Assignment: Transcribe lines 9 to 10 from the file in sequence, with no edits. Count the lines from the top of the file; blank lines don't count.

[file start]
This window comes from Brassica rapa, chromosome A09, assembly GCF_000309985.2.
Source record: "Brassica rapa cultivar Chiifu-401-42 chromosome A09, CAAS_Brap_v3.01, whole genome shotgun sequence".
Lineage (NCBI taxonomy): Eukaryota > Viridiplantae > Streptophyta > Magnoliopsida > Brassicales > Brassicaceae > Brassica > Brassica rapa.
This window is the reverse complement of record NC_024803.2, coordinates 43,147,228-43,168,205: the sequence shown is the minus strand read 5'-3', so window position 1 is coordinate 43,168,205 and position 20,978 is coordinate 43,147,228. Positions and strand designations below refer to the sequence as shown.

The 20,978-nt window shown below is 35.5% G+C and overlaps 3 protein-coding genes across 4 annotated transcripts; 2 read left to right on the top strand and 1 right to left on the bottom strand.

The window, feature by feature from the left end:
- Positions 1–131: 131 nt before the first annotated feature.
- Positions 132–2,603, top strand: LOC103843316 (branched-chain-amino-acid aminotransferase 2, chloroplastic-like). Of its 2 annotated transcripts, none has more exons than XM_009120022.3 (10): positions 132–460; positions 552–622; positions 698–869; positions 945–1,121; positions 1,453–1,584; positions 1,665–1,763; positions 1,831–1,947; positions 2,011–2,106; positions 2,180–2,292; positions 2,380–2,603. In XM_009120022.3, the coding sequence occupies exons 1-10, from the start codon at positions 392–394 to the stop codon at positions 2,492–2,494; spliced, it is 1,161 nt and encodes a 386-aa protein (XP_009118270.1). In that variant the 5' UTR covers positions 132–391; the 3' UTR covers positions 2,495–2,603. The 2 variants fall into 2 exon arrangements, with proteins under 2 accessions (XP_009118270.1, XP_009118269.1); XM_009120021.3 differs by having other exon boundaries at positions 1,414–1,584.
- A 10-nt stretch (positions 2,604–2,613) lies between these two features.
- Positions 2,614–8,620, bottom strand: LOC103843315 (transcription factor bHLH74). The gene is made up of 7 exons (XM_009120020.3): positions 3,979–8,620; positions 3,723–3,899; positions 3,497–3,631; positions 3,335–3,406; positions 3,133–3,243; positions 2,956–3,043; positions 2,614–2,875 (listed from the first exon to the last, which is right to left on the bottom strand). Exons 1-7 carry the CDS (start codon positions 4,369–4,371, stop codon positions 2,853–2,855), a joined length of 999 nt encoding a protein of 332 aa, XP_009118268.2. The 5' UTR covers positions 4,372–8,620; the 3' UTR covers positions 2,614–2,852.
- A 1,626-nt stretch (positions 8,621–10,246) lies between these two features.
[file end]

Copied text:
- A 10-nt stretch (positions 2,604–2,613) lies between these two features.
- Positions 2,614–8,620, bottom strand: LOC103843315 (transcription factor bHLH74). The gene is made up of 7 exons (XM_009120020.3): positions 3,979–8,620; positions 3,723–3,899; positions 3,497–3,631; positions 3,335–3,406; positions 3,133–3,243; positions 2,956–3,043; positions 2,614–2,875 (listed from the first exon to the last, which is right to left on the bottom strand). Exons 1-7 carry the CDS (start codon positions 4,369–4,371, stop codon positions 2,853–2,855), a joined length of 999 nt encoding a protein of 332 aa, XP_009118268.2. The 5' UTR covers positions 4,372–8,620; the 3' UTR covers positions 2,614–2,852.